Why Is Physical Activity Important Even if Body Composition Doesn’t Change?
Physical activity is important for health even if it produces no changes in body composition that is, even if a person remains overweight or obese. Physical activity confers benefits no matter how much you weigh; conversely, physical inactivity operates as a risk factor for health problems independently of body composition.
Regular physical activity and exercise block many of the destructive effects of obesity. For example, physical activity improves blood pressure, blood glucose levels, cholesterol levels, and body fat distribution. It also lowers the risk of cardiovascular disease, diabetes, and premature death. Although physical activity and exercise produce these improvements quickly in some people and slowly in others, due to genetic differences, the improvements do occur. Physical activity is particularly important for the many people who have metabolic syndrome or prediabetes, both of which are characterized by insulin resistance. Exercise encourages the body’s cells to take up and use insulin efficiently for converting nutrients into usable energy. Being physically inactive for just one day decreases the capacity of the cells to take up and use blood sugar.
Although being physically active and not being sedentary may sound identical, experts describe them as different dimensions of the same health issue. Data suggest that it is important not only to be physically active but also to avoid prolonged sitting. In one study, people who watched TV or used a computer four or more hours a day had twice the risk of having metabolic syndrome as those who spent less than one hour a day in these activities; other studies reported similar results. Thus, in addition to increasing physical activity, avoiding or reducing sedentary behavior is an important and challenging health goal.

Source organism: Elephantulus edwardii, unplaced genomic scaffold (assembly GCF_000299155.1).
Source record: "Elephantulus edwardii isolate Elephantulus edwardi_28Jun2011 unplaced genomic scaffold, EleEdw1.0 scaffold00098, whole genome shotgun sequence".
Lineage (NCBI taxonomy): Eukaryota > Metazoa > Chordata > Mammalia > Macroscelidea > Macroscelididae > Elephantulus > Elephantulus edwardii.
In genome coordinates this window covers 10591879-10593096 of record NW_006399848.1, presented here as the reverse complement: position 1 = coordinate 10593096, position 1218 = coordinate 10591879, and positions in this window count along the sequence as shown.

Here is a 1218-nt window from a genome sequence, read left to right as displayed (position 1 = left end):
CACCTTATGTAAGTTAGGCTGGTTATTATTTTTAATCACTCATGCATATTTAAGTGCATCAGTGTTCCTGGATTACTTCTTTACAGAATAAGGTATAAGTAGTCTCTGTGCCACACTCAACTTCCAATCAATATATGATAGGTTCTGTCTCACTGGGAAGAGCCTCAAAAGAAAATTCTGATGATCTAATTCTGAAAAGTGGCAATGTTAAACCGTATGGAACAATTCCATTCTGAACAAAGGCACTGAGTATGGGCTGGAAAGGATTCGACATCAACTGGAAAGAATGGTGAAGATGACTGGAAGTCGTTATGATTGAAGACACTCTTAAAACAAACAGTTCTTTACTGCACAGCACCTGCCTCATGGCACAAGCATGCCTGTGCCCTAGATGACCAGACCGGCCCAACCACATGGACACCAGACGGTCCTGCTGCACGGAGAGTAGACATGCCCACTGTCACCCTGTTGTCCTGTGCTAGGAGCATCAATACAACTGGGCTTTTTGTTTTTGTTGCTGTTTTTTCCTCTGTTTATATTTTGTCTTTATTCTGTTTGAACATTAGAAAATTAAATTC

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Physical activity, then, is important even if it doesn’t change body composition. But at a certain level, physical activity and exercise do improve body composition (meaning less fat and more lean muscle mass). Evidence supports a dose-response relation between exercise and fat loss: The more you exercise, the more fat you will lose. This includes both total body fat and abdominal fat. In addition, the more body fat a person has, the greater the loss of abdominal fat with exercise. Studies show that, even without calorie reduction, walking 150 minutes per week at a pace of four miles per hour, or jogging 75 minutes a week at six miles per hour, decreases total fat and abdominal fat and improves metabolic health.
Studies also show, however, that combining exercise with an appropriate reduction in calories is an even better way to reduce levels of body fat and increase lean muscle mass. The results of combining exercise and calorie reduction may not show up as expected on the scale because the weight of body fat lost is partially offset by the weight of muscle mass gained. Still, your body composition, physical fitness, and overall health have improved.
The question is sometimes asked: Which is more important in combating the adverse health effects of obesity physical activity or physical fitness? Many studies suggest that both are important; the more active and fit you are, the lower your risk of having health problems and dying prematurely. Of the two, however, physical activity appears to be more important for health than physical fitness.
Cardiometabolic risk factors and metabolic syndrome in the Aerobics Center Longitudinal Study. Mayo Clinics Proceedings 88(3): 259-270; Baer, H. J., et al. 2011. Risk factors for mortality in the nurses’ health study: A competing risks analysis. American Journal of Epidemiology 173(3): 319-329; Stephens, B. R., et al. 2011. Effects of 1 day of inactivity on insulin action in healthy men and women: interaction with energy intake. Metabolism Clinical and Experimental 60: 941-949. large-scale population surveys. Obesity is defined as a more serious degree of overweight that carries multiple major health risks. The cutoff point for obesity may be set in terms of percent body fat or in terms of some measure of total body weight.